[This is a repost of an April 21 review of The Invention of Hugo Cabret, which won the American Library Association's 2008 Caldecott Medal for the most distinguished American picture book for children on January 14, 2008. No changes have been made in the review, which I stand by.]
An innovative novel for third- through sixth-graders gets an A+ for packaging and a C for writing
The Invention of Hugo Cabret: A Novel in Words and Pictures. By Brian Selznick. Scholastic, 533 pp., $22.99. Ages 9–12.
By Janice Harayda
Take a 12-year-old orphaned boy whose name begins with H. Write a novel about him that involves magic, a train station and a female sidekick. Get Scholastic Press to publish it … and what do you have?
No, not the latest Harry Potter book. You’ve got The Invention of Hugo Cabret, a novel about a young thief who lives in 1931 in a Paris train station, where he tries to finish a project begun by his father – fixing a broken wind-up man or automaton that may contain a secret message.
You’ve also got a novel with spectacular packaging, which may explain why it’s clambering up the best-seller lists and Martin Scorsese is rumored to want to the film rights. The Invention of Hugo Cabret merges the picture- and chapter-book formats in way that no other book for its age group has done. It has 533 pages, but the text would fill only 100 or so pages of most novels. Why the gap?
Brian Selznick tells Hugo’s story alternately through words – often just a paragraph or two per page – and 158 black-and-white pictures. The illustrations consist mostly of pencil drawings but include memorable stills from the movies of the silent filmmaker Georges Méliès, whose life helped to inspire the book. And because you can flip through the pictures at any pace, you can read the book quickly despite its bulk. On that level, The Invention of Hugo Cabret is God’s gift to reluctant readers – a novel that will give children the satisfaction of finishing a fat book but has about the same number of words as The Higher Power of Lucky.
The problem is that Selznick doesn’t write nearly as well as he draws. His prose stays oddly earthbound for a story about the power of art to take us metaphorically to the moon. Hugo and his friend Isabelle resemble generic American children, not unique French ones. Selznick did months of research on subjects like the clocks that Hugo tends the train station, where Isabelle helps out at a toy booth. But you wonder if he did any all on French children. His characters never kiss on both cheeks, as even 12-year-olds do in France. Hugo’s companions instead greet each other with Americanisms like: “I haven’t seen you in a while. How are things at the toy booth?” And they are hard to distinguish from many others in middle-grade readers.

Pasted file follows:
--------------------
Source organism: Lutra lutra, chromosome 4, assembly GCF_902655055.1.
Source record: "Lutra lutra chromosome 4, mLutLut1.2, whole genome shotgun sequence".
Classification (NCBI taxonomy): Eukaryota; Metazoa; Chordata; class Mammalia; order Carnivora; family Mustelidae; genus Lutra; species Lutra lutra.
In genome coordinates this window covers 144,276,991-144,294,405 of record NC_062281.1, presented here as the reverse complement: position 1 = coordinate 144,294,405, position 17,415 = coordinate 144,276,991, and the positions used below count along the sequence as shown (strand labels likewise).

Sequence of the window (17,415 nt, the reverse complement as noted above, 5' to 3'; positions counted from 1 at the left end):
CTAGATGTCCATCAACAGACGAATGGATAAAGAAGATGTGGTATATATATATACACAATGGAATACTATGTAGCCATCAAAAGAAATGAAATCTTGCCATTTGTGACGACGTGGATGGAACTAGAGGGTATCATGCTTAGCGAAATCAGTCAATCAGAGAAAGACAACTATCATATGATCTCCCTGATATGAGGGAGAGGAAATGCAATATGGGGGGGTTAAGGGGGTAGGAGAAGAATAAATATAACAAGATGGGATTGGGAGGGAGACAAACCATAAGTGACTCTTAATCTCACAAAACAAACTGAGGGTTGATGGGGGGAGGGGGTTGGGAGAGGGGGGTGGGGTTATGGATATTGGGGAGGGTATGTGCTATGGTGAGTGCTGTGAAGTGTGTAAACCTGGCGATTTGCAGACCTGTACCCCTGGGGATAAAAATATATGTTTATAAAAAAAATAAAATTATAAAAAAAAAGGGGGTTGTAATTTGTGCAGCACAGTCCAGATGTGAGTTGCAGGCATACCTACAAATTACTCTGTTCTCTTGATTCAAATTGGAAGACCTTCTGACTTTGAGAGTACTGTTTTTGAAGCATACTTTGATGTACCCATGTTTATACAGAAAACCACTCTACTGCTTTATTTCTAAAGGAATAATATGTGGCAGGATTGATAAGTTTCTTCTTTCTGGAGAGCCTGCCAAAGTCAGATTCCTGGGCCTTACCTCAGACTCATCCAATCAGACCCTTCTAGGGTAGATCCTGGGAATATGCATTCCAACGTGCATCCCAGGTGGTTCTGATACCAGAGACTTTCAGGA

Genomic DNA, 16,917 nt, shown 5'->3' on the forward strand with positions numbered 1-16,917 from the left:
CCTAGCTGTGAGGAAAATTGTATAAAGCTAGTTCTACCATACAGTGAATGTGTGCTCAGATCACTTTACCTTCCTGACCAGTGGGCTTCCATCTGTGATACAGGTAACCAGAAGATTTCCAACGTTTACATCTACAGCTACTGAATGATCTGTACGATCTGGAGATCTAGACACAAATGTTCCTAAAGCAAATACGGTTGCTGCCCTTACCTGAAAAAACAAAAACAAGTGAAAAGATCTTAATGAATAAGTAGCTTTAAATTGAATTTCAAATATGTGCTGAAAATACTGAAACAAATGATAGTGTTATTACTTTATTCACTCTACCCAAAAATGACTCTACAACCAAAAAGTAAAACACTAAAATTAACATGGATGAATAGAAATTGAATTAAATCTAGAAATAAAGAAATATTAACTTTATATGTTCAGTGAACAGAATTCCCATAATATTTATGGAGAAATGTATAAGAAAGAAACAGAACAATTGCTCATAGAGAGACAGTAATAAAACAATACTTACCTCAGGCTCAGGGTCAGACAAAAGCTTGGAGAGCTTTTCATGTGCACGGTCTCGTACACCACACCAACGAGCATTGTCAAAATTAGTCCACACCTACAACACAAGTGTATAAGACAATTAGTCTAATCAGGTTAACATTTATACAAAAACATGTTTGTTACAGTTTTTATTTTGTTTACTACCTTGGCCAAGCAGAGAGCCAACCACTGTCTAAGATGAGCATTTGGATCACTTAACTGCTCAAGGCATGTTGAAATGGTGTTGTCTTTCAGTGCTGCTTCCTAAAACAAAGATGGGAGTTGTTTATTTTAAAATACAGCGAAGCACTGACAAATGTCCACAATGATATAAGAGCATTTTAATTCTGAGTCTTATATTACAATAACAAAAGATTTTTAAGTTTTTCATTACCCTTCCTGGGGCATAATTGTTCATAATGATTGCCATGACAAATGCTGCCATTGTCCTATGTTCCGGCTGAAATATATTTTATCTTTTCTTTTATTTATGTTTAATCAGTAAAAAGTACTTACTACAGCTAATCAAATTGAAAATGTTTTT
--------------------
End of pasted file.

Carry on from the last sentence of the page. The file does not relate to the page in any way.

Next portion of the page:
Worse, the novel is a psychological muddle. Selnick brings up big ideas without giving them literary or emotional resolution they demand. Hugo blames himself when his father dies in a fire that erupts while he’s trying to fix the automaton that may contain a secret message: “This was all his fault! He had wanted his father to fix the machine and now, because of him, his father was dead.” Selznick, incredibly, never returns to his hero’s misplaced guilt or absolves him of it. At the end of the book, for all we know, Hugo still thinks he’s responsible and children may believe he is. Hugo also offers glib rationalizations for his habitual thievery. And while he suffers for his stealing, he appears to feel no genuine remorse for it and eventually is rewarded for his law-breaking. In The Invention of Hugo Cabret, crime pays well.
Some children may be so enthralled by the beautiful production values of this novel that they don’t see its flaws. But Elizabeth Ward was right when she wrote in the Washington Post that The Invention of Hugo Cabret is more about “the razzle-dazzle of novelty” than artistic merit: “The first movies transfixed people too, but that doesn’t mean their plots weren’t mostly pretty hokey and their characters stiffer than a girder.”
Best line: Selznick is related to the late producer David Selznick and has a contagious love of movies. He suggests the joy even in watching films at home in lines like: “Hugo closed the curtains. They aimed the projector toward one of the walls and turned it on. It clattered to life, and then the film began moving through it as though light had burst onto a wall.”
Worst line: “ … and now, because of him, his father was dead.” And a lot of children may still believe it at the end of the novel.
Published: January 2007
Reading group guide: A reading group guide to The Invention of Hugo Cabret appears in the April 21 post directly below this one and is archived with the April 2007 posts and under “Totally Unathorized Reading Group Guides.”
Furthermore: Selznick illustrated the Caldecott Honor book The Dinosaurs of Waterhouse Hawkins.
© 2007 Janice Harayda. All rights reserved.